Teachers are on strike. Civil servants are on strike. University lecturers are on strike. The Grangemouth refinery which supplies much of Scotland with oil products is on strike and closed down. The Labour government is taking us back to the wild 1970s, when workers resorted to strike action against a Labour government in a destructive frenzy, which kept the UK firmly near the bottom of any list of richer countries for investors thinking of where to create jobs and do business.
I remember thinking how absurd strikes could be as a young University teacher. We were confronted by a student strike! Some of my colleagues saw it as extra holiday, some as a welcome opportunity to do some more research instead of teaching. One of my abler students in advance of the strike asked if he could shift his tutorial from a strike day to a non strike day, as he was kind enough to think the tutorial of value but he wished to show “solidarity”. I explained that he had to face the moral dilemma. If he wanted to show solidarity he also had to show sacrifice – so I would not change the tutorial date. He asked if he could come to the tutorial on the standard date by the back gate so no-one would see. I said that was fine by me. He became an incognito strike breaker. The students were, of course, striking against themselves. There was no need to give any ground over whatever their issue was.
I finally decided to leave University teaching when an unexpected visitor turned out to be a Union organiser wanting me to join a Trade Union. It reminded me that University teaching, for all the diversity of Higher Education institutions in Britain, was in many respects a nationalised monopoly. The state was the principal paymaster and in some ways the ultimate employer. Governments were likely to squeeze university pay in the long run, and were unlikely to welcome pay systems which rewarded individuals prepared to offer better work or more energy in performing their tasks. I left for employment where I could negotiate my own deal based on what I could contribute to the organisation, working alongside others who would never dream of going on strike.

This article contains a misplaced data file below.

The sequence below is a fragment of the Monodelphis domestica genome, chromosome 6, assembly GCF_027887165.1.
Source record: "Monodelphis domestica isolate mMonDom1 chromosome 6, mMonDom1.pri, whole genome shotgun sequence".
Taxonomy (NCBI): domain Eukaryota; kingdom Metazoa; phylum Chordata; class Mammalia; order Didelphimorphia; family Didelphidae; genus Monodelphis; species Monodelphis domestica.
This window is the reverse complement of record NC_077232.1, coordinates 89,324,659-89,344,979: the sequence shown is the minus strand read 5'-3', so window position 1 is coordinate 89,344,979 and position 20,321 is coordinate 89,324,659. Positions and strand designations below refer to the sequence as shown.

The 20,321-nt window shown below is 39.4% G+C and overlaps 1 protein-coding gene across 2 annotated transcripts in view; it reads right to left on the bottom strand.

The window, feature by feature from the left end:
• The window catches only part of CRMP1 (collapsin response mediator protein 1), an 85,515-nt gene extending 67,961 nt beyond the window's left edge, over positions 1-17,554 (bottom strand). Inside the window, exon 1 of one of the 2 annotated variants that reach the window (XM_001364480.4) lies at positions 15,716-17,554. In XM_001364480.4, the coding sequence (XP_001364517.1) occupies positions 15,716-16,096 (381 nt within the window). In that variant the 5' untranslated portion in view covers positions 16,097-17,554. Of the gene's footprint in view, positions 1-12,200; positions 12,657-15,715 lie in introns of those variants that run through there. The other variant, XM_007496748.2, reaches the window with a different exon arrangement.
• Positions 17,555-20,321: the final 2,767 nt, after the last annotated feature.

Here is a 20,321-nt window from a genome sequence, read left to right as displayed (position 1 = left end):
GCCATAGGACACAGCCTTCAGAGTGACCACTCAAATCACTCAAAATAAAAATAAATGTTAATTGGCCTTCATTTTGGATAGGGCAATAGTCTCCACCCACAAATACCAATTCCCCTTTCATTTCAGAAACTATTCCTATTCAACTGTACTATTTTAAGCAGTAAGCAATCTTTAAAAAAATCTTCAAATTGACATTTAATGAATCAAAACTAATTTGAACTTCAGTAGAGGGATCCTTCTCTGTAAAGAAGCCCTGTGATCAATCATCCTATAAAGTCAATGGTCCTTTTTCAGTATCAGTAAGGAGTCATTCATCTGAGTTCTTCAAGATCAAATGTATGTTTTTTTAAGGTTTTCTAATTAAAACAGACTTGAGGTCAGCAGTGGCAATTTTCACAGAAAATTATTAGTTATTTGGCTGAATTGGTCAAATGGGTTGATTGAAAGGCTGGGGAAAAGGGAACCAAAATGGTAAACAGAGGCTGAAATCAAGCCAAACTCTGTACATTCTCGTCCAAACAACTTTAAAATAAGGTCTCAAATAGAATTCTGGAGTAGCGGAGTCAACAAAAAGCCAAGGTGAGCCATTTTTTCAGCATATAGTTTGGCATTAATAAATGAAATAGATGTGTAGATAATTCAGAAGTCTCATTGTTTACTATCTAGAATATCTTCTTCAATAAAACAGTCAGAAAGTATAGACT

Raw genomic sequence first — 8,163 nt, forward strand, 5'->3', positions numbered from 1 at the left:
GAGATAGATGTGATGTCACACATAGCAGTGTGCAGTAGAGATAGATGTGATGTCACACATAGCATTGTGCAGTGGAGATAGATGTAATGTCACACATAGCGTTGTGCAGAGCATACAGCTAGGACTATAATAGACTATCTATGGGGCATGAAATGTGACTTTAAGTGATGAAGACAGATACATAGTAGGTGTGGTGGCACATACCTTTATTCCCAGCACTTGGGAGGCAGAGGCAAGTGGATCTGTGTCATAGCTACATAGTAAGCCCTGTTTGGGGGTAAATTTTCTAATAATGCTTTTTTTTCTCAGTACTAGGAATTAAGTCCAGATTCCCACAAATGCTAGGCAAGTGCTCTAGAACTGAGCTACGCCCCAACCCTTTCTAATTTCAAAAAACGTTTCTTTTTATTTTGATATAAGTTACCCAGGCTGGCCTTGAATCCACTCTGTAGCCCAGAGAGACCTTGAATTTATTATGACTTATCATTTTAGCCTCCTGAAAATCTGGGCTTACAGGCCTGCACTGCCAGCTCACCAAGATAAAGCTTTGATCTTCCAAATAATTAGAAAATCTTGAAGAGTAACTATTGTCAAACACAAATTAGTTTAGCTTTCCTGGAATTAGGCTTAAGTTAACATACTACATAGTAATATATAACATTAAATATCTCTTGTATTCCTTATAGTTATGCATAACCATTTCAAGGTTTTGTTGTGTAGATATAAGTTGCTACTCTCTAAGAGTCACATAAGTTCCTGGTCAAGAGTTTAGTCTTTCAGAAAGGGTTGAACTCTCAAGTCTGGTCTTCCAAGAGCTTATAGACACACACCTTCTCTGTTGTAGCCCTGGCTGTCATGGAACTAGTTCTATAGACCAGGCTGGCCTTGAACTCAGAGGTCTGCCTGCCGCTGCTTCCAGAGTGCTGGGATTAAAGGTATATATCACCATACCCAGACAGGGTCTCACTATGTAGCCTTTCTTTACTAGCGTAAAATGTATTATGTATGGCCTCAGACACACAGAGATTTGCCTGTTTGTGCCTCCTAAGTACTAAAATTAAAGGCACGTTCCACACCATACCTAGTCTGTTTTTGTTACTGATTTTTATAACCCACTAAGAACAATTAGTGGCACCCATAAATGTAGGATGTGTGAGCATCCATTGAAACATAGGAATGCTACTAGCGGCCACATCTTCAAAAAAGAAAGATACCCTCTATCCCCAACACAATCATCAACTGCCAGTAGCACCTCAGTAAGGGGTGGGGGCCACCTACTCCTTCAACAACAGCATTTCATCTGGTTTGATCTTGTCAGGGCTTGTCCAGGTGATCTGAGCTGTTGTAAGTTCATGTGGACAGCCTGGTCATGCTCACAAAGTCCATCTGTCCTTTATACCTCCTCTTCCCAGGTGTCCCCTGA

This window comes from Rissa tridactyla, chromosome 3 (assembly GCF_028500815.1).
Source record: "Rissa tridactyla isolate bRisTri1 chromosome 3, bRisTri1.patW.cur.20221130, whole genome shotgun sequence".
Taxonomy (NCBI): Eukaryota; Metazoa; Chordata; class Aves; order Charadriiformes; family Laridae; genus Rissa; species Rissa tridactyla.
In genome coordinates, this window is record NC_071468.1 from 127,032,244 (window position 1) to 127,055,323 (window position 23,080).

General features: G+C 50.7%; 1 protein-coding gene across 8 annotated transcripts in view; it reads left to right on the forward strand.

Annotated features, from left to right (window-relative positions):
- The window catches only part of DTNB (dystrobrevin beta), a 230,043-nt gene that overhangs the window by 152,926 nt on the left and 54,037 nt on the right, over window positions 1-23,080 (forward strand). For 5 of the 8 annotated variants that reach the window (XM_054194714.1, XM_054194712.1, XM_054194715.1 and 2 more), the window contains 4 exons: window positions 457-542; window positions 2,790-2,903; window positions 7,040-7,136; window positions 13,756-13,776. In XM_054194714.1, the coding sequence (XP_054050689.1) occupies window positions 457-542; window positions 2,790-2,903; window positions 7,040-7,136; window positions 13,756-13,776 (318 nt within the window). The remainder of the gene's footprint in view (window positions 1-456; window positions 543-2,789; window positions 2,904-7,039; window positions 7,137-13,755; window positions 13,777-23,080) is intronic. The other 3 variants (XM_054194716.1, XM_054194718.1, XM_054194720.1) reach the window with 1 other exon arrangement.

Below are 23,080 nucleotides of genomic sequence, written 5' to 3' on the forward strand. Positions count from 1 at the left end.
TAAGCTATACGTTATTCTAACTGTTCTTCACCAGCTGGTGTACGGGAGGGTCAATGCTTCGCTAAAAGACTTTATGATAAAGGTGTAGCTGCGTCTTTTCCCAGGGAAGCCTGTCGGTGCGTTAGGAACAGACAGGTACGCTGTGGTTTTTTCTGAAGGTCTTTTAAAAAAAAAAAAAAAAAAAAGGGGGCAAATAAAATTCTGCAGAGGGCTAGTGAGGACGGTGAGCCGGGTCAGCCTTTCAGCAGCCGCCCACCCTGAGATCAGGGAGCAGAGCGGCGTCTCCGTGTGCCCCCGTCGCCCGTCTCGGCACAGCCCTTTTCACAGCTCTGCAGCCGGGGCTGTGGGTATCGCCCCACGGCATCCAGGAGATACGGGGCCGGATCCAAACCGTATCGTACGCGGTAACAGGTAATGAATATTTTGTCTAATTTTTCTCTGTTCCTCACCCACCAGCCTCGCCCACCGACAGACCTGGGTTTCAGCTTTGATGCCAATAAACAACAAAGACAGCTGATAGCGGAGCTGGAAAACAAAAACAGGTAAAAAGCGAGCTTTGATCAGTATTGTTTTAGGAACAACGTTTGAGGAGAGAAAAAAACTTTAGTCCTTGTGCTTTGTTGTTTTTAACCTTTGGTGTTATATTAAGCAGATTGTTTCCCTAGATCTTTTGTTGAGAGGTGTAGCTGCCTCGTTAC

The four different groups of workers on strike today all have the same grievance at base: they think the government is too mean. The Grangemouth workers will gain the most attention, because their conduct will visibly and quickly inconvenience a very large number of people in Scotland and will soon disrupt other businesses trying to work there. They will be an international advert to footloose industries and investors to avoid Scotland as it descends into industrial anarchy. The University teachers will have the least impact.
The Grangemouth strike is about the closure of the final salary pension scheme to new employees. It is a late example of a wave of pension fund closures brought about by the government decision to tax pension funds. The sad collapse of many final salary schemes is an all too predictable consequence of Brown’s high tax policies, and yet another route by which this government is driving people into tax poverty.
The teachers will only be striking in some schools, through the actions of just one Union. The strike ballot produced a minority vote for the strike allied to widespread abstention. The teachers are right that their pay award is below the increase in the Retail Price Index, but wrong to think that they are being treated badly in comparison to most workers. The majority are settling for pay awards below the current rapid rate of inflation, and below the rate of increase of the RPI. The whole public sector, including MPs, has to accept that the government has overspent and over borrowed, and now has to rein back. We should all expect a period of falling real salaries and wages as the government struggles to adjust after its excesses. MPs voted for a lower increase for themselves than recommended by the Pay review body.
It is sad that relations between the state as employer and its employees has reached this sorry impasse. Private business now experiences far fewer strikes, as employers have learnt to keep talking and to take the interests of their staff more seriously than they used to, and employees have learnt that if you strike in a competitive business you may damage the company to the point where there is no longer a job for you. The public sector is meant to believe in providing a public service. You enter it knowing that in times of expenditure restraint all have to make a sacrifice. It is a pity the Labour government made such a mess of the finances, and a bigger pity that a Labour Education Secretary cannot get on with the NUT.
At least Labour Ministers do not have to worry about the Opposition’s view on this. When Conservatives were in power Labour MPs were always tempted to support strikes and strikers and to side with them. The Conservative Opposition today is united in condemning strike action. It recommends to all the strikers to talk and to use democratic protest, whilst returning to work. It advises the government to listen, and to see what it can do within the difficult financial constraints its budget mismanagement has created.